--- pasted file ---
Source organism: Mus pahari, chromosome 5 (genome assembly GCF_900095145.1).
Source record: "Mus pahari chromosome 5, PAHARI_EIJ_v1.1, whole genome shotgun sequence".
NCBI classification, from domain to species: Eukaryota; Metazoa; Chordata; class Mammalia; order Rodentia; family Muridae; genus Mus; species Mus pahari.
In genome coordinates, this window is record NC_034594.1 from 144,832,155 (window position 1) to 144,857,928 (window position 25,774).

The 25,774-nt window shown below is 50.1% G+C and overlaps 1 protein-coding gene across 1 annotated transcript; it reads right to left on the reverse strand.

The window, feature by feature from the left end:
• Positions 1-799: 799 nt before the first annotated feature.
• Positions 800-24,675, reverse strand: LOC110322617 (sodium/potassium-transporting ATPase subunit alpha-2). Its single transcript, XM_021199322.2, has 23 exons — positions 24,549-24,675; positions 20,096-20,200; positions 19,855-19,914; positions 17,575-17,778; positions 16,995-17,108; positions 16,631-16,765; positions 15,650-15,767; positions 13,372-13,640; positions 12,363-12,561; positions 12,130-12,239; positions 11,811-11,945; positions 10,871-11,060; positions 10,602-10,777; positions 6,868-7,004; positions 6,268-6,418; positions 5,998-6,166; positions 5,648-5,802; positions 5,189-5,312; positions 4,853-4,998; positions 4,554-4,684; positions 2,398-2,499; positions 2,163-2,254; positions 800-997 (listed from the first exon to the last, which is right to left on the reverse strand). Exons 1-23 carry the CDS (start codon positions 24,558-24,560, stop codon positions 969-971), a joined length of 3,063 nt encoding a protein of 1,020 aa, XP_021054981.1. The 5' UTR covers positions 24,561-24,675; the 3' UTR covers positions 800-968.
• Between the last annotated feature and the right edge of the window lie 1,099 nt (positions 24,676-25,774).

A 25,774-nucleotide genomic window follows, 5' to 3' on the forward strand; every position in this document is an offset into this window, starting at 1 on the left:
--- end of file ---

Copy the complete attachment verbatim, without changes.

Source organism: Mus pahari, chromosome 5 (genome assembly GCF_900095145.1).
Source record: "Mus pahari chromosome 5, PAHARI_EIJ_v1.1, whole genome shotgun sequence".
NCBI classification, from domain to species: Eukaryota; Metazoa; Chordata; class Mammalia; order Rodentia; family Muridae; genus Mus; species Mus pahari.
In genome coordinates, this window is record NC_034594.1 from 144,832,155 (window position 1) to 144,857,928 (window position 25,774).

The 25,774-nt window shown below is 50.1% G+C and overlaps 1 protein-coding gene across 1 annotated transcript; it reads right to left on the reverse strand.

The window, feature by feature from the left end:
• Positions 1-799: 799 nt before the first annotated feature.
• Positions 800-24,675, reverse strand: LOC110322617 (sodium/potassium-transporting ATPase subunit alpha-2). Its single transcript, XM_021199322.2, has 23 exons — positions 24,549-24,675; positions 20,096-20,200; positions 19,855-19,914; positions 17,575-17,778; positions 16,995-17,108; positions 16,631-16,765; positions 15,650-15,767; positions 13,372-13,640; positions 12,363-12,561; positions 12,130-12,239; positions 11,811-11,945; positions 10,871-11,060; positions 10,602-10,777; positions 6,868-7,004; positions 6,268-6,418; positions 5,998-6,166; positions 5,648-5,802; positions 5,189-5,312; positions 4,853-4,998; positions 4,554-4,684; positions 2,398-2,499; positions 2,163-2,254; positions 800-997 (listed from the first exon to the last, which is right to left on the reverse strand). Exons 1-23 carry the CDS (start codon positions 24,558-24,560, stop codon positions 969-971), a joined length of 3,063 nt encoding a protein of 1,020 aa, XP_021054981.1. The 5' UTR covers positions 24,561-24,675; the 3' UTR covers positions 800-968.
• Between the last annotated feature and the right edge of the window lie 1,099 nt (positions 24,676-25,774).

A 25,774-nucleotide genomic window follows, 5' to 3' on the forward strand; every position in this document is an offset into this window, starting at 1 on the left: